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Tackling the Mall of America

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The downtown Minneapolis skyline is seen in a file photo. Shopping in Minneapolis is a rite of passage for Manitoba consumers.

JAMES TURNER / WINNIPEG FREE PRESS Enlarge Image

The downtown Minneapolis skyline is seen in a file photo. Shopping in Minneapolis is a rite of passage for Manitoba consumers. Photo Store Photo Store

Shopping in Minneapolis is a rite of passage for Manitoba consumers.

For years I’ve heard countless friends talk of weekend getaways, yet I couldn’t understand the big attraction. So this fall I finally decided to go down there and find out first-hand what it’s all about.

Departing Winnipeg on a Friday afternoon, my friend Elizabeth and I arrived in Minneapolis that night. Our home base was the DoubleTree by Hilton on Park Place, only minutes from downtown. The best thing about this location is that it’s close enough to everything to make for easy travel, yet far enough away that you get free parking and Wi-Fi. Upon arrival they also gave us warm chocolate chip cookies, making us feel right at home.

The DoubleTree is next to a string of restaurants, movie theatres, and a market district called the Shops at West End. This means you can wine and dine or shop till you drop without having to drive anywhere. It sounded great, but our sights were set on a different destination.

Elizabeth — who I had no idea was such an expert at cross-bordering — suggested since this was my first visit, and since our time was limited, that we don’t mess around. She wanted me to experience the Holy Grail of shopping. The Titanic of retail. The mother of all malls.

Mall of America has been described as a city within a city. There are nearly seven kilometres of storefront footage, and walking distance around each level is almost one kilometre. With 520-plus stores, if you spent 10 minutes inside each one, you’d need 86 hours.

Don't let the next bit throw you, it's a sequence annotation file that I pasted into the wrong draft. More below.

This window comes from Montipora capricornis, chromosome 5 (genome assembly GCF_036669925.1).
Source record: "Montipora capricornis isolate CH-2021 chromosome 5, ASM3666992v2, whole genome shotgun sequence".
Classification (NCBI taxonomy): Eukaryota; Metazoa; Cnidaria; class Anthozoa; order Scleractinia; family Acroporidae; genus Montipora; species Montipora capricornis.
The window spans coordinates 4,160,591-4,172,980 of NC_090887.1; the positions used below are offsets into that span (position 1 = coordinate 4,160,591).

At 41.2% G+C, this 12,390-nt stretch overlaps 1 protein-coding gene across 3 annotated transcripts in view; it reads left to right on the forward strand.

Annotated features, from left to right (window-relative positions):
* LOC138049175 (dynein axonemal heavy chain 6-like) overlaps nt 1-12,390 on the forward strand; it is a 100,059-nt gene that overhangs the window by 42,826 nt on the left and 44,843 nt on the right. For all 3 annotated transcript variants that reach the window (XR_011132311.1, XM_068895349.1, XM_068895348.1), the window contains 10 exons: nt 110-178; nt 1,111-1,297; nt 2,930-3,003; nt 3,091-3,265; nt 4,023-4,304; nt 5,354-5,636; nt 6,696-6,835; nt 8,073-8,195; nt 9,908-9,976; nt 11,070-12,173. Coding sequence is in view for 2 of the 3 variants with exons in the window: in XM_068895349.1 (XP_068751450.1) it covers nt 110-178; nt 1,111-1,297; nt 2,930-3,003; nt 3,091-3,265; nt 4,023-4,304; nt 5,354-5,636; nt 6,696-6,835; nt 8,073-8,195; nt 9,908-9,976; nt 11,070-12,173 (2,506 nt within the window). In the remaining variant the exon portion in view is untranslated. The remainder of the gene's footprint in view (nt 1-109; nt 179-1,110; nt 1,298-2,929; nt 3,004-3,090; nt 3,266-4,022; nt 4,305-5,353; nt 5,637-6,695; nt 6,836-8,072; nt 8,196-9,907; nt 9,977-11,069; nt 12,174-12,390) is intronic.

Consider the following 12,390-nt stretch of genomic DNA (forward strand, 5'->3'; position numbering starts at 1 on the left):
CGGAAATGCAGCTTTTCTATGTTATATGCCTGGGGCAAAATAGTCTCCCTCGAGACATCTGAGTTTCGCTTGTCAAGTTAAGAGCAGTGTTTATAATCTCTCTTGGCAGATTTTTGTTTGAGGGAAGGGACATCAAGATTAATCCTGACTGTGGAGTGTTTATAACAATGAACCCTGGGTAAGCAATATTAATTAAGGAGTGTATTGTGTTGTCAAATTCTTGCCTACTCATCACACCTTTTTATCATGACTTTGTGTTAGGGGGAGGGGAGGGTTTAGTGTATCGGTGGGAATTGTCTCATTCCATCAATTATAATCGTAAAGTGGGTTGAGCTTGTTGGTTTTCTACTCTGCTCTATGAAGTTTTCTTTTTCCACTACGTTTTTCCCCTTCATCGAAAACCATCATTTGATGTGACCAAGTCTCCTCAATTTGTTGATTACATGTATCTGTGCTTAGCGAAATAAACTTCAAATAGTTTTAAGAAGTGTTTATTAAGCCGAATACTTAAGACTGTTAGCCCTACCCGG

We only had eight. The pressure was on.   

Because of the sheer size, it’s impossible to see it all in one day, no matter how hard you try, or how fast you walk. Comfortable shoes are a must. You’ll also want to dress lightly to allow for easier mobility, so leave your coat in the car, and your hands free.

Another good strategy is to have a list. Decide in advance what you want to purchase, and make sure you stick to your mission. It’s easy to stray off course and wander into stores you don’t need, so stay focused on the list.

Being in the mall all day can be overwhelming and exhausting, so stop and take a break. We chose a nice restaurant away from the hustle and bustle, sat down and enjoyed lunch. Keeping properly fuelled is necessary so you don’t get loopy, while staying hydrated is integral for good shopping energy.

Did I mention there’s no sales tax on clothing in Minnesota? When you’re used to paying 13% on every purchase, tax savings are significant. Now that we Canadians can purchase $800 of duty-free goods, you save $104 on tax alone. Factor this in with so many other amazing deals and savings, and it’s well worth it.

Now I get it.

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